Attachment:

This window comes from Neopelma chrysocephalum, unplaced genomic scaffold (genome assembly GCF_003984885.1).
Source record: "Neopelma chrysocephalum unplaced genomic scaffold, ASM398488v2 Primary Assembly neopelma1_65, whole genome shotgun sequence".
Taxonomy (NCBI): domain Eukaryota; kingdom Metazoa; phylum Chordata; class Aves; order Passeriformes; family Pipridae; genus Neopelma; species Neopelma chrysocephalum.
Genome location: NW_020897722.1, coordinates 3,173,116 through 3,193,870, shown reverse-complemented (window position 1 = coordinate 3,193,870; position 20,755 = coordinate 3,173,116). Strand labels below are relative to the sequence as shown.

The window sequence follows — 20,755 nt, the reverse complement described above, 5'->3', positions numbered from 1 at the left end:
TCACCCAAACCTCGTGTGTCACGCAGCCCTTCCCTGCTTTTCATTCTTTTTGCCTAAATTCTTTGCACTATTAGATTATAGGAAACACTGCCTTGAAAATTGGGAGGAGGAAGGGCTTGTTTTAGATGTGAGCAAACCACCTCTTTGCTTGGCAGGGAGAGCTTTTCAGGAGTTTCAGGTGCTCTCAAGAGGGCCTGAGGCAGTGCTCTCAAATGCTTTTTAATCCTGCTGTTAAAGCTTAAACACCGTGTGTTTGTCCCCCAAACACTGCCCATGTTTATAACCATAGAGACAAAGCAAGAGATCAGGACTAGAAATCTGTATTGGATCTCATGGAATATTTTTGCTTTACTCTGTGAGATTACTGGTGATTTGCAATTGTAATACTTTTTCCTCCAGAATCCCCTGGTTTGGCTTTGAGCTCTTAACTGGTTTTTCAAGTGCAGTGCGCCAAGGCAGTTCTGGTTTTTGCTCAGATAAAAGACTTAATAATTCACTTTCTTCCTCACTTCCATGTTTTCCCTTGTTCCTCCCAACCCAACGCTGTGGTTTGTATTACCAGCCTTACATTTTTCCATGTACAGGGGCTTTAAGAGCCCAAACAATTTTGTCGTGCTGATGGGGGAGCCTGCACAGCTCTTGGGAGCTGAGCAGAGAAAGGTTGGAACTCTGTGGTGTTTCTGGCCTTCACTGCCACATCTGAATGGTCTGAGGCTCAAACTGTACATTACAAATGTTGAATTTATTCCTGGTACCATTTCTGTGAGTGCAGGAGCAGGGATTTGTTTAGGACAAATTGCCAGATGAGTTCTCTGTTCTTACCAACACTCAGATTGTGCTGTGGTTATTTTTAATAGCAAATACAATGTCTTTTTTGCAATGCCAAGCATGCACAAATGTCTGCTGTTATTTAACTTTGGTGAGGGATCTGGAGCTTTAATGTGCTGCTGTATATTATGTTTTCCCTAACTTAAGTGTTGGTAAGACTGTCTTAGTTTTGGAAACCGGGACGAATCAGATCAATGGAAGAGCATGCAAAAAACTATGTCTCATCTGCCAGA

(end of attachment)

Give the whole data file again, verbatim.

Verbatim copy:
This window comes from Neopelma chrysocephalum, unplaced genomic scaffold (genome assembly GCF_003984885.1).
Source record: "Neopelma chrysocephalum unplaced genomic scaffold, ASM398488v2 Primary Assembly neopelma1_65, whole genome shotgun sequence".
Taxonomy (NCBI): domain Eukaryota; kingdom Metazoa; phylum Chordata; class Aves; order Passeriformes; family Pipridae; genus Neopelma; species Neopelma chrysocephalum.
Genome location: NW_020897722.1, coordinates 3,173,116 through 3,193,870, shown reverse-complemented (window position 1 = coordinate 3,193,870; position 20,755 = coordinate 3,173,116). Strand labels below are relative to the sequence as shown.

The window sequence follows — 20,755 nt, the reverse complement described above, 5'->3', positions numbered from 1 at the left end:
TCACCCAAACCTCGTGTGTCACGCAGCCCTTCCCTGCTTTTCATTCTTTTTGCCTAAATTCTTTGCACTATTAGATTATAGGAAACACTGCCTTGAAAATTGGGAGGAGGAAGGGCTTGTTTTAGATGTGAGCAAACCACCTCTTTGCTTGGCAGGGAGAGCTTTTCAGGAGTTTCAGGTGCTCTCAAGAGGGCCTGAGGCAGTGCTCTCAAATGCTTTTTAATCCTGCTGTTAAAGCTTAAACACCGTGTGTTTGTCCCCCAAACACTGCCCATGTTTATAACCATAGAGACAAAGCAAGAGATCAGGACTAGAAATCTGTATTGGATCTCATGGAATATTTTTGCTTTACTCTGTGAGATTACTGGTGATTTGCAATTGTAATACTTTTTCCTCCAGAATCCCCTGGTTTGGCTTTGAGCTCTTAACTGGTTTTTCAAGTGCAGTGCGCCAAGGCAGTTCTGGTTTTTGCTCAGATAAAAGACTTAATAATTCACTTTCTTCCTCACTTCCATGTTTTCCCTTGTTCCTCCCAACCCAACGCTGTGGTTTGTATTACCAGCCTTACATTTTTCCATGTACAGGGGCTTTAAGAGCCCAAACAATTTTGTCGTGCTGATGGGGGAGCCTGCACAGCTCTTGGGAGCTGAGCAGAGAAAGGTTGGAACTCTGTGGTGTTTCTGGCCTTCACTGCCACATCTGAATGGTCTGAGGCTCAAACTGTACATTACAAATGTTGAATTTATTCCTGGTACCATTTCTGTGAGTGCAGGAGCAGGGATTTGTTTAGGACAAATTGCCAGATGAGTTCTCTGTTCTTACCAACACTCAGATTGTGCTGTGGTTATTTTTAATAGCAAATACAATGTCTTTTTTGCAATGCCAAGCATGCACAAATGTCTGCTGTTATTTAACTTTGGTGAGGGATCTGGAGCTTTAATGTGCTGCTGTATATTATGTTTTCCCTAACTTAAGTGTTGGTAAGACTGTCTTAGTTTTGGAAACCGGGACGAATCAGATCAATGGAAGAGCATGCAAAAAACTATGTCTCATCTGCCAGA